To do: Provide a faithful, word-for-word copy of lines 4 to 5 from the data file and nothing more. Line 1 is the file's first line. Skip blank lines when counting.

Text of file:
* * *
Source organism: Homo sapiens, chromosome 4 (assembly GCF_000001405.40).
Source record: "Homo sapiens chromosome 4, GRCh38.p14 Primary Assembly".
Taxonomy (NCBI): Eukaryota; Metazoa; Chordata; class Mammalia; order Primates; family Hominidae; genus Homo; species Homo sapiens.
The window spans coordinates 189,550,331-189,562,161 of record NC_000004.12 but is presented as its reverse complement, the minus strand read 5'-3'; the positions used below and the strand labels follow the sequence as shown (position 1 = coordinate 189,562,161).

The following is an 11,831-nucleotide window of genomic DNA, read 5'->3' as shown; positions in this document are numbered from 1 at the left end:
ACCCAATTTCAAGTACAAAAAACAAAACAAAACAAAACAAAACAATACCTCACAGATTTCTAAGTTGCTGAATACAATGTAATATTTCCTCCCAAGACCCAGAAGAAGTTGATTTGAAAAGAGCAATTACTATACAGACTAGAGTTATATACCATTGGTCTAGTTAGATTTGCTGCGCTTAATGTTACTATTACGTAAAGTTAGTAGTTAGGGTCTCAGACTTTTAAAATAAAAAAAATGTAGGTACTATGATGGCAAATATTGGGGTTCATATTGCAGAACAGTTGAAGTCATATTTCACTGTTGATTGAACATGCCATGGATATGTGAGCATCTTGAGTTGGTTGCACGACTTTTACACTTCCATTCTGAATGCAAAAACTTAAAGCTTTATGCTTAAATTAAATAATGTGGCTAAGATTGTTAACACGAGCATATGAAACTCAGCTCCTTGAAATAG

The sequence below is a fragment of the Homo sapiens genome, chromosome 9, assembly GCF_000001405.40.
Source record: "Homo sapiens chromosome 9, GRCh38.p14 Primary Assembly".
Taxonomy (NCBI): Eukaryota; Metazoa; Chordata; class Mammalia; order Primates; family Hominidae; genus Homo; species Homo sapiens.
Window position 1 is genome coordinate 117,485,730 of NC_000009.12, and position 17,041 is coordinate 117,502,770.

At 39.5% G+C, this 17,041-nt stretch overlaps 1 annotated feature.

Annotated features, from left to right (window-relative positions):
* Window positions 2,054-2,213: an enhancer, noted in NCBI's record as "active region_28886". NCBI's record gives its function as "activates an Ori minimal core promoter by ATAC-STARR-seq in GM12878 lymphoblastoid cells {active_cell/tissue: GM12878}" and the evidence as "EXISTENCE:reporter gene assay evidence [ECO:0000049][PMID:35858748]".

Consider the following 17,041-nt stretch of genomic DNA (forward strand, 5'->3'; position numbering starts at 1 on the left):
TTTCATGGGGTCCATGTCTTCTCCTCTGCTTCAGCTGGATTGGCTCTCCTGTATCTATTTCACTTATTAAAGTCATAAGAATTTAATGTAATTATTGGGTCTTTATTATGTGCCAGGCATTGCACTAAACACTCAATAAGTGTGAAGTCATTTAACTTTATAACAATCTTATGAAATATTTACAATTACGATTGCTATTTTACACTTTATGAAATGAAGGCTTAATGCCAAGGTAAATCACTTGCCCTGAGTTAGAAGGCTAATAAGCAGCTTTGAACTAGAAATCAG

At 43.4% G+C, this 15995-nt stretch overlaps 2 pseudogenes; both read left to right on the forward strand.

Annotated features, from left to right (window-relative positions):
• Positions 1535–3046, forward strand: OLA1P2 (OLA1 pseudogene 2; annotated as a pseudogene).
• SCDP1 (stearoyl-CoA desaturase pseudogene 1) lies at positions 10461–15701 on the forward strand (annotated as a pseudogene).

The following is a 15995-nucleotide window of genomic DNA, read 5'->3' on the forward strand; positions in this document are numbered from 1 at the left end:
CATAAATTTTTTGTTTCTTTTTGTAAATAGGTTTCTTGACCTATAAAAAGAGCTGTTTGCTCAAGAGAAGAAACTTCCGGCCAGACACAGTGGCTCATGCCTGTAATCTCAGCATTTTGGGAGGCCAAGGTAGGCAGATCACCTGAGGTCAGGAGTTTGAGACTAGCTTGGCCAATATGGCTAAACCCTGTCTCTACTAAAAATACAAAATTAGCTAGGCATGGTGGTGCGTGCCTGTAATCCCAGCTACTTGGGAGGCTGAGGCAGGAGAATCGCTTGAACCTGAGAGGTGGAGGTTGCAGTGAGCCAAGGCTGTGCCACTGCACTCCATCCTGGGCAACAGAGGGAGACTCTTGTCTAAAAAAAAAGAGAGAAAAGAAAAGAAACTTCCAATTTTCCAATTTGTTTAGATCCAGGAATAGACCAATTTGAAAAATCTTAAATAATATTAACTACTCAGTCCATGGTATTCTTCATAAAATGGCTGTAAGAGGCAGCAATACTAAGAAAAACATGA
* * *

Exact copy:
The window spans coordinates 189,550,331-189,562,161 of record NC_000004.12 but is presented as its reverse complement, the minus strand read 5'-3'; the positions used below and the strand labels follow the sequence as shown (position 1 = coordinate 189,562,161).

The following is an 11,831-nucleotide window of genomic DNA, read 5'->3' as shown; positions in this document are numbered from 1 at the left end: